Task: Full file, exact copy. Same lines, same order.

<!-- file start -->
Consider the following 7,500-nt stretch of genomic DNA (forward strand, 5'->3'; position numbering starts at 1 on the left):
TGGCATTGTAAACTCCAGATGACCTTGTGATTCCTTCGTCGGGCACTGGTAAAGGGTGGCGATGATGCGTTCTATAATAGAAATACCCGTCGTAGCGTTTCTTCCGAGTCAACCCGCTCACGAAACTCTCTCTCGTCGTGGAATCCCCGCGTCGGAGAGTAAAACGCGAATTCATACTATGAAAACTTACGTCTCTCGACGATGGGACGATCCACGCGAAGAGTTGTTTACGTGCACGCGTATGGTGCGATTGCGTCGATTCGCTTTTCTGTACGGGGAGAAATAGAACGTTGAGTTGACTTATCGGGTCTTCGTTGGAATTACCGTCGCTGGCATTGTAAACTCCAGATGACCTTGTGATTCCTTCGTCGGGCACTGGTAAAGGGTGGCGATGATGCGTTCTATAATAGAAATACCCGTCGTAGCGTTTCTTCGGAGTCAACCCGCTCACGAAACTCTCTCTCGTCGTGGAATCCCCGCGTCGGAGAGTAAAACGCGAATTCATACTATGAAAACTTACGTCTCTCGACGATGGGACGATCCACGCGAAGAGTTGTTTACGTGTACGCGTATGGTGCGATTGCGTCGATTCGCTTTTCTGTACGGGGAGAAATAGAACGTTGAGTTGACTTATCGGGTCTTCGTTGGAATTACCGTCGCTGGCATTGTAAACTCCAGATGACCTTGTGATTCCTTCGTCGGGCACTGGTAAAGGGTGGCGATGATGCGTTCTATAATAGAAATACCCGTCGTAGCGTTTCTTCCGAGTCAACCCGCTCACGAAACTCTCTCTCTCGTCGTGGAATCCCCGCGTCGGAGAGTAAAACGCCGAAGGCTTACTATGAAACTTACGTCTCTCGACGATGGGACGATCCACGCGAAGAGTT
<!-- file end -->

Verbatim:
Consider the following 7,500-nt stretch of genomic DNA (forward strand, 5'->3'; position numbering starts at 1 on the left):
TGGCATTGTAAACTCCAGATGACCTTGTGATTCCTTCGTCGGGCACTGGTAAAGGGTGGCGATGATGCGTTCTATAATAGAAATACCCGTCGTAGCGTTTCTTCCGAGTCAACCCGCTCACGAAACTCTCTCTCGTCGTGGAATCCCCGCGTCGGAGAGTAAAACGCGAATTCATACTATGAAAACTTACGTCTCTCGACGATGGGACGATCCACGCGAAGAGTTGTTTACGTGCACGCGTATGGTGCGATTGCGTCGATTCGCTTTTCTGTACGGGGAGAAATAGAACGTTGAGTTGACTTATCGGGTCTTCGTTGGAATTACCGTCGCTGGCATTGTAAACTCCAGATGACCTTGTGATTCCTTCGTCGGGCACTGGTAAAGGGTGGCGATGATGCGTTCTATAATAGAAATACCCGTCGTAGCGTTTCTTCGGAGTCAACCCGCTCACGAAACTCTCTCTCGTCGTGGAATCCCCGCGTCGGAGAGTAAAACGCGAATTCATACTATGAAAACTTACGTCTCTCGACGATGGGACGATCCACGCGAAGAGTTGTTTACGTGTACGCGTATGGTGCGATTGCGTCGATTCGCTTTTCTGTACGGGGAGAAATAGAACGTTGAGTTGACTTATCGGGTCTTCGTTGGAATTACCGTCGCTGGCATTGTAAACTCCAGATGACCTTGTGATTCCTTCGTCGGGCACTGGTAAAGGGTGGCGATGATGCGTTCTATAATAGAAATACCCGTCGTAGCGTTTCTTCCGAGTCAACCCGCTCACGAAACTCTCTCTCTCGTCGTGGAATCCCCGCGTCGGAGAGTAAAACGCCGAAGGCTTACTATGAAACTTACGTCTCTCGACGATGGGACGATCCACGCGAAGAGTT